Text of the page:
Statistical Models for the Concentrations of Chemicals in Source and Treated Drinking Water Supplies

EPA Grant Number: R826890
Title: Statistical Models for the Concentrations of Chemicals in Source and Treated Drinking Water Supplies
Investigators: Schervish, Mark J. , Small, Mitchell J.
Institution: Carnegie Mellon University
EPA Project Officer: Louie, Nica
Project Period: September 1, 1998 through August 31, 2001 (Extended to September 30, 2002)
Project Amount: $250,000
RFA: Environmental Statistics (1998) RFA Text |  Recipients Lists
Research Category: Health , Ecosystems , Environmental Statistics


Improvements in Risk Assessment: The distributions of contaminant concentrations and the distributions of treatment efficiencies should help the EPA to determine the sources and degrees of uncertainty associated with some of the information and assumptions that they use in making decisions for drinking water regulation.

Objectives: We propose to develop statistical models for the concentrations of multiple contaminants in both raw and finished drinking water sources. These models will be used to quantify the variability across the United States of the concentrations of these contaminants as well as the uncertainty associated with estimates of concentration. The key components will include models for concentrations in raw water, models for that choice of treatment to be used and models for the efficiency of the treatments. These models can be combined to produce a model for concentrations in finished water.


We will model the way that various characteristics such as size of system, geographical location and water source affect concentrations, choice of treatment and treatment efficiency. We will create Bayesian hierarchical statistical models for each of the components and use several available data sets to form posterior and predictive distributions for quantities of interest.

Expected Results:

We expect to produce joint distributions for concentrations of contaminants that can be used by the EPA for assessing the potential impacts of proposed maximum contaminant levels mandated by the Safe Drinking Water Act of 1996. We also expect to develop new statistical methodology for dealing with multiple data sets and sources of expert opinion that each impact on different aspects of the overall research problem.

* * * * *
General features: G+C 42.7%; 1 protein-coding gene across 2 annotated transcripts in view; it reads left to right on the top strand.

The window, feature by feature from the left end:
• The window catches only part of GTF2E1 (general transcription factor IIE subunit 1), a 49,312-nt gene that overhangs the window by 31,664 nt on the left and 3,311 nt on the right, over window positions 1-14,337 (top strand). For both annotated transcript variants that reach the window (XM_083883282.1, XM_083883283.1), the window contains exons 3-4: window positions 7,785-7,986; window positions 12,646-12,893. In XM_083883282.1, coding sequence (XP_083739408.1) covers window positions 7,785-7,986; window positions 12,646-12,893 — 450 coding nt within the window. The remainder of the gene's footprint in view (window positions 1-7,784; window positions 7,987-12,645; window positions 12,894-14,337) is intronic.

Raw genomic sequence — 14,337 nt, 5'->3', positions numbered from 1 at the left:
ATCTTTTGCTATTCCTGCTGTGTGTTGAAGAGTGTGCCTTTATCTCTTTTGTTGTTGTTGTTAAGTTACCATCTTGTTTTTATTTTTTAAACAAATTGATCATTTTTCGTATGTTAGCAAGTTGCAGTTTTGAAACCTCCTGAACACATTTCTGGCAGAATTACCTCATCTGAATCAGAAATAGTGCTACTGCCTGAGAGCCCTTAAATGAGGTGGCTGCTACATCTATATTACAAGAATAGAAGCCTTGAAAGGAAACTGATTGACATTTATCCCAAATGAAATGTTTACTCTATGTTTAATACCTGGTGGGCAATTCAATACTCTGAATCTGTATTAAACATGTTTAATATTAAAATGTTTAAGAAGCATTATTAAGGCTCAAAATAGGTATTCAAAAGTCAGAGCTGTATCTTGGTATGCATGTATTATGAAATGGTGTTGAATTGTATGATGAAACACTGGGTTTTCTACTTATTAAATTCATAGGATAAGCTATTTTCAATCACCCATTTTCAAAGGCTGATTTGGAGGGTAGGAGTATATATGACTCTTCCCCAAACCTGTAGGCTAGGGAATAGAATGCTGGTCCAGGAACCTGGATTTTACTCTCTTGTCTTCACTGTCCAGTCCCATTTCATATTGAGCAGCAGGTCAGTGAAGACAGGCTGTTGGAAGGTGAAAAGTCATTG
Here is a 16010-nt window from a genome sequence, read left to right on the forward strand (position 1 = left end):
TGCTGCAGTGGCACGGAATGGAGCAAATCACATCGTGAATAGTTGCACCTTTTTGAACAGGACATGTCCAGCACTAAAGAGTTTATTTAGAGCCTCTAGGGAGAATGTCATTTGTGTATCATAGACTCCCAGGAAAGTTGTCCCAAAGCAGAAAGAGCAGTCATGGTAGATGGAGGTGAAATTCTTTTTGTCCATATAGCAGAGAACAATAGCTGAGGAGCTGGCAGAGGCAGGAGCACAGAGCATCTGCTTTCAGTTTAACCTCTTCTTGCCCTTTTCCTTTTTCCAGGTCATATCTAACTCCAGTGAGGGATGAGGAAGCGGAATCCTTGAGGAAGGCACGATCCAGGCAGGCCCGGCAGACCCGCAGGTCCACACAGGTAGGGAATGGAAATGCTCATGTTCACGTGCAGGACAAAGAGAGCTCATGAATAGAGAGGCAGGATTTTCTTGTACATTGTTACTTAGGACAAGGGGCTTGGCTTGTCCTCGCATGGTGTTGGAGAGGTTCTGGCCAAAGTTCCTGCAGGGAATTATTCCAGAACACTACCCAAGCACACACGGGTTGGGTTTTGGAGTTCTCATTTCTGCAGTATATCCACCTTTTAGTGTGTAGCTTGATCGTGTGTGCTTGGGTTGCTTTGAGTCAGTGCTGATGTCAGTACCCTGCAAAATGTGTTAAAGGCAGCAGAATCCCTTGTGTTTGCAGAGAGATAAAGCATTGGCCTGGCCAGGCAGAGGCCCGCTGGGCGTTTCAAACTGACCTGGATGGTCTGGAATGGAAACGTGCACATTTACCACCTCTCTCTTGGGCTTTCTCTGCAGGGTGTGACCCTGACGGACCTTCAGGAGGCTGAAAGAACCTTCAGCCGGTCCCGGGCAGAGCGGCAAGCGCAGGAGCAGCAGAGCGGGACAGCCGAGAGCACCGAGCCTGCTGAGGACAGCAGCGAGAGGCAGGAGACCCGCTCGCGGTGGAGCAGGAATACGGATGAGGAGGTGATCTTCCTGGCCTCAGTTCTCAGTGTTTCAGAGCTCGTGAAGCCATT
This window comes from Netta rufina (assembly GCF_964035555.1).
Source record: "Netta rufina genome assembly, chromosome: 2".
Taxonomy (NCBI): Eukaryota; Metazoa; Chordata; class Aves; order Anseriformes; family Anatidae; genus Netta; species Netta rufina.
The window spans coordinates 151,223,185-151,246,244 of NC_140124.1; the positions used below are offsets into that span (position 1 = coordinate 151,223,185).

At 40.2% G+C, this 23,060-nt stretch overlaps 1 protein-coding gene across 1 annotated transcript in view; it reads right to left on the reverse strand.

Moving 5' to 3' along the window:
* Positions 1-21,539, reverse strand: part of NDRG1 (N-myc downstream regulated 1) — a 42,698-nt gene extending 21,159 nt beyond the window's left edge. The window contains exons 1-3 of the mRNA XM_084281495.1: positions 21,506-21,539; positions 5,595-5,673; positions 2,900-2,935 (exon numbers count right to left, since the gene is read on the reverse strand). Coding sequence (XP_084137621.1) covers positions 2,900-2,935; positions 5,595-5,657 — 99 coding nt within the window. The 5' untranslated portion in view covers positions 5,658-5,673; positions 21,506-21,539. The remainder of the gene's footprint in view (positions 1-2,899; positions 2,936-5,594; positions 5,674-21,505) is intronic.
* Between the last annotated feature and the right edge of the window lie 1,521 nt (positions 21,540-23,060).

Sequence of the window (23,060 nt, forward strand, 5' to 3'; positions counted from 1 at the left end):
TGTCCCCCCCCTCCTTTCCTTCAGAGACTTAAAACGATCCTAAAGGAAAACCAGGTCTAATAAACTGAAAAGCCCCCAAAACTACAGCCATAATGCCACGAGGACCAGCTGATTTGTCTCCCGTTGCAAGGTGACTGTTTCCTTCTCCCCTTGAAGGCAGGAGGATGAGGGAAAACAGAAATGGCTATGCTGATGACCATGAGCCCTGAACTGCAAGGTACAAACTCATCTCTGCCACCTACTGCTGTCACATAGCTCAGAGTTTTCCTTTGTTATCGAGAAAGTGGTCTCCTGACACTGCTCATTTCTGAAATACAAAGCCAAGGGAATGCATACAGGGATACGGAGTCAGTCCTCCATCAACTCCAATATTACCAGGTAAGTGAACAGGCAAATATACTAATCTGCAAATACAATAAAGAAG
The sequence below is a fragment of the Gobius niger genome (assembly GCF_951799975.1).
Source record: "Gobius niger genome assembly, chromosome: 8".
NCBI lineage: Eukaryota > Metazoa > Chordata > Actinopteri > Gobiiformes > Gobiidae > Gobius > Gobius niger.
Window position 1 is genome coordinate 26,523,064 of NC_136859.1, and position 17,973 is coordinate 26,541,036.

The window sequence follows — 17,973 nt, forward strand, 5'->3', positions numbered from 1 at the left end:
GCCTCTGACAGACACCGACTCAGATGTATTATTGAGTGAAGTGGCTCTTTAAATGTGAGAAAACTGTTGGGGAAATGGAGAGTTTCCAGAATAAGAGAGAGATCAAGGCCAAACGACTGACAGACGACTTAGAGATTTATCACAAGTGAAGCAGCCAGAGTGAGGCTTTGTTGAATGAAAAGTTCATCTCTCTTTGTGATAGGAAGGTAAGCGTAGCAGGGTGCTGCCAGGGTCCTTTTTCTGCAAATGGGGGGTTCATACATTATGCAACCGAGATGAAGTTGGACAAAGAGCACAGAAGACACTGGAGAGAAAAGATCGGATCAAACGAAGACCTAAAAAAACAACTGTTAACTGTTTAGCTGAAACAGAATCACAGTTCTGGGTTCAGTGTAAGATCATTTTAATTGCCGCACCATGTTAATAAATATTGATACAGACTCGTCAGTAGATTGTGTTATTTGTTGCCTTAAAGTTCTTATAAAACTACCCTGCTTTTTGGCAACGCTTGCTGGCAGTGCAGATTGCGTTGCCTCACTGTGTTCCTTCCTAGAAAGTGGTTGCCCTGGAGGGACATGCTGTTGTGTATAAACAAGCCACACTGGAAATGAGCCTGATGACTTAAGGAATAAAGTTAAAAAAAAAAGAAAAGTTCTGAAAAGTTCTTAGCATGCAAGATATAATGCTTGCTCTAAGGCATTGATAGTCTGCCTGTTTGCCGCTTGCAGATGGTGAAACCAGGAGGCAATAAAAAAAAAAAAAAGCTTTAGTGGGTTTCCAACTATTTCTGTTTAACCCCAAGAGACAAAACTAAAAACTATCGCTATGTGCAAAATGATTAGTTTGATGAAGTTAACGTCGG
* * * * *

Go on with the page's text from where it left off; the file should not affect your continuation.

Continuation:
Publications and Presentations:

Publications have been submitted on this project: View all 6 publications for this project

Journal Articles:

Journal Articles have been submitted on this project: View all 1 journal articles for this project

Supplemental Keywords:

Co-occurrence,, RFA, Scientific Discipline, Economic, Social, & Behavioral Science Research Program, Toxics, Water, POLLUTANTS/TOXICS, Environmental Chemistry, Chemistry, Contaminant Candidate List, Arsenic, Environmental Statistics, Water Pollutants, Drinking Water, Environmental Engineering, monitoring, public water systems, data synthesis, CCL, Bayesian space-time model, co-pollutant effects, exposure and effects, Bayesian hierarchical statistical models, environmental risks, predictive distributors, exposure, other - risk assessment, community water system, drinking water supplies, treatment, statistical models, maximum contaminant levels, data analysis, drinking water contaminants, water treatment, data models, hierarchical statistical analysis, innovative statistical models, chemical concentrations, drinking water treatment, drinking water system, multiple contaminants

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Progress and Final Reports:

  • 1999 Progress Report
  • 2000 Progress Report
  • 2001
  • 2002
  • Final